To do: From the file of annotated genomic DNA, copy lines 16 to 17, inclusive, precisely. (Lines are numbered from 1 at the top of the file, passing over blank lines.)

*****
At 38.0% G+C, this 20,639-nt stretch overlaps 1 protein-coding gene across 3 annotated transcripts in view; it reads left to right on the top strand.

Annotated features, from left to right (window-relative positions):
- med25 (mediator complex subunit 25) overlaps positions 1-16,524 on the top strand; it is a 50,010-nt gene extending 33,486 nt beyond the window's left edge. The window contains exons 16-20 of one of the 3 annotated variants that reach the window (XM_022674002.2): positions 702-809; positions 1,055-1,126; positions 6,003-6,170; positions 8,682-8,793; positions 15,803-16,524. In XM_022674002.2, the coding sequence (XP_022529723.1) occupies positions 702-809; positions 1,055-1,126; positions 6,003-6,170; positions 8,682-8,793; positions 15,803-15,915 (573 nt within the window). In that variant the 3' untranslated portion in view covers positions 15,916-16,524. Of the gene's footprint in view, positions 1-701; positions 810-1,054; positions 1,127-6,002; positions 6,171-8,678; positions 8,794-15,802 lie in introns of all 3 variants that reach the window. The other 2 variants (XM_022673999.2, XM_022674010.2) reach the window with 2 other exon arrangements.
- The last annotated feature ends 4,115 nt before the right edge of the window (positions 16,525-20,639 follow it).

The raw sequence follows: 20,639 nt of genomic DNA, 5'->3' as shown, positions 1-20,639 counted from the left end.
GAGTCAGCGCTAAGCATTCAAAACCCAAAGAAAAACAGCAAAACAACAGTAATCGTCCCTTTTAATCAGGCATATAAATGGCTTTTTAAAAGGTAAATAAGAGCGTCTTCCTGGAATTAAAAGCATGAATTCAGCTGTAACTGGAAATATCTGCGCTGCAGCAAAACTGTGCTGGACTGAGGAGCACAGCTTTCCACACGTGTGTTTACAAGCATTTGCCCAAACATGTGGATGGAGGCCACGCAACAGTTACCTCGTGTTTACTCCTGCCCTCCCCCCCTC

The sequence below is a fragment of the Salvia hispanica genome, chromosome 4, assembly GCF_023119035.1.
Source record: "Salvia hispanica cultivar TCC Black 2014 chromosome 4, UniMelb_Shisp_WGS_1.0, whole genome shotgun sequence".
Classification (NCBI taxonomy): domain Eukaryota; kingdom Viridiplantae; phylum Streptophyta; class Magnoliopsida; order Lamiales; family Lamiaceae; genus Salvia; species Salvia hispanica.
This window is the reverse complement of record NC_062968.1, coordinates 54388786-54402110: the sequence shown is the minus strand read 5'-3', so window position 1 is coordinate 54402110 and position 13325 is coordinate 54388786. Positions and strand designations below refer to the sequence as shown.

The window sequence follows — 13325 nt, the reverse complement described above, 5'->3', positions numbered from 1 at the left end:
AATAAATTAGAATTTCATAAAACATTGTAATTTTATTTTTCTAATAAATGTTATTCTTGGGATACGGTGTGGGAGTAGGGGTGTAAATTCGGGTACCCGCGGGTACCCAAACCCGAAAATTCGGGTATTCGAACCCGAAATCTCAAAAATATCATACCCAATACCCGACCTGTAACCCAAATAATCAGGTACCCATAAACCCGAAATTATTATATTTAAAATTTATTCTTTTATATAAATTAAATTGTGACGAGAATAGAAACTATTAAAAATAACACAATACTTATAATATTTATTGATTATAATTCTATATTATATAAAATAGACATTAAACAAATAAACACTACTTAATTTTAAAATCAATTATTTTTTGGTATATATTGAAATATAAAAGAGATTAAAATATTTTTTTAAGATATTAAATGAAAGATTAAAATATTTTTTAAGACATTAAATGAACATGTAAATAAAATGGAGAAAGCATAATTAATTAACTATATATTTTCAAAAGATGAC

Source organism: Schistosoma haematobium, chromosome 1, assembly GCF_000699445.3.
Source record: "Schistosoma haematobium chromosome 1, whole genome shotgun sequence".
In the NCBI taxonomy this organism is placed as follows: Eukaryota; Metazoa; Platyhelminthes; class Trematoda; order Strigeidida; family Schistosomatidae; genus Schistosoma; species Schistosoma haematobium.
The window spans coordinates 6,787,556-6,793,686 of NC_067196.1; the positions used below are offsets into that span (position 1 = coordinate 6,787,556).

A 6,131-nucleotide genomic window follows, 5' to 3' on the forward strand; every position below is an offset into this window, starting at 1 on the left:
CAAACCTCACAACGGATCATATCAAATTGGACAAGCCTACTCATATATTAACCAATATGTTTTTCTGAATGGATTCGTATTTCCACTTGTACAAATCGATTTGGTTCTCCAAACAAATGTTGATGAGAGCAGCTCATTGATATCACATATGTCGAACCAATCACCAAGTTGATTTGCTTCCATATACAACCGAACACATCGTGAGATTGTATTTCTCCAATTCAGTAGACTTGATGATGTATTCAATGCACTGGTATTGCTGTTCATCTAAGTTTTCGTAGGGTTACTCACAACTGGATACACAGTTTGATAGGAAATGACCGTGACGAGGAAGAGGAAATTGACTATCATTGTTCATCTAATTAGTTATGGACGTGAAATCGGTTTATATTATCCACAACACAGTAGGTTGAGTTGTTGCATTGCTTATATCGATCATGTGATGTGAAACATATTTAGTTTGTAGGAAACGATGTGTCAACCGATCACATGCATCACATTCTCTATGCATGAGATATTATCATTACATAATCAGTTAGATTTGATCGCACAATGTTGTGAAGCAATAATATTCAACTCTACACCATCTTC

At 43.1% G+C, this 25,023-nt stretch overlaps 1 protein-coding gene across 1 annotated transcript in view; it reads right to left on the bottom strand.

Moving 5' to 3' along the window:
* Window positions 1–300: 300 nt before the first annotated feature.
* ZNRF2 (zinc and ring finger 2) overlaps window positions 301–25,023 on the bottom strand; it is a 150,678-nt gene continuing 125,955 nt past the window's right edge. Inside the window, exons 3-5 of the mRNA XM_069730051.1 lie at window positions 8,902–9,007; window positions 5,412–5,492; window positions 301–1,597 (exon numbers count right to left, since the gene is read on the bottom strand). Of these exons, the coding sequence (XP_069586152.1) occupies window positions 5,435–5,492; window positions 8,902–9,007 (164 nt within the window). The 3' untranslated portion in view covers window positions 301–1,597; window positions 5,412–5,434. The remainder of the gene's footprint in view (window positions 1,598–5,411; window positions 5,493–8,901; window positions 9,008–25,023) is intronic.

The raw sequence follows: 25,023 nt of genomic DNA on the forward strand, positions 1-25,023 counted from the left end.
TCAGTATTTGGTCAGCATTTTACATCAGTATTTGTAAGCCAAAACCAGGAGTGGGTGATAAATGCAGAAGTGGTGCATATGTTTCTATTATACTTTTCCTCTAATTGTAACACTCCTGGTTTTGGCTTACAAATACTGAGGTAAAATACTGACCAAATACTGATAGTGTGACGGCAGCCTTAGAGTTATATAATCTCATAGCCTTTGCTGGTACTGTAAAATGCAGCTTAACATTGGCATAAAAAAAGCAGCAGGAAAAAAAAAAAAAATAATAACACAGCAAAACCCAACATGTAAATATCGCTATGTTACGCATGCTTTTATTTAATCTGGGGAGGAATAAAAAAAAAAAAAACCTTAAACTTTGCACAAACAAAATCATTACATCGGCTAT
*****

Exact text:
The window spans coordinates 6,787,556-6,793,686 of NC_067196.1; the positions used below are offsets into that span (position 1 = coordinate 6,787,556).

A 6,131-nucleotide genomic window follows, 5' to 3' on the forward strand; every position below is an offset into this window, starting at 1 on the left: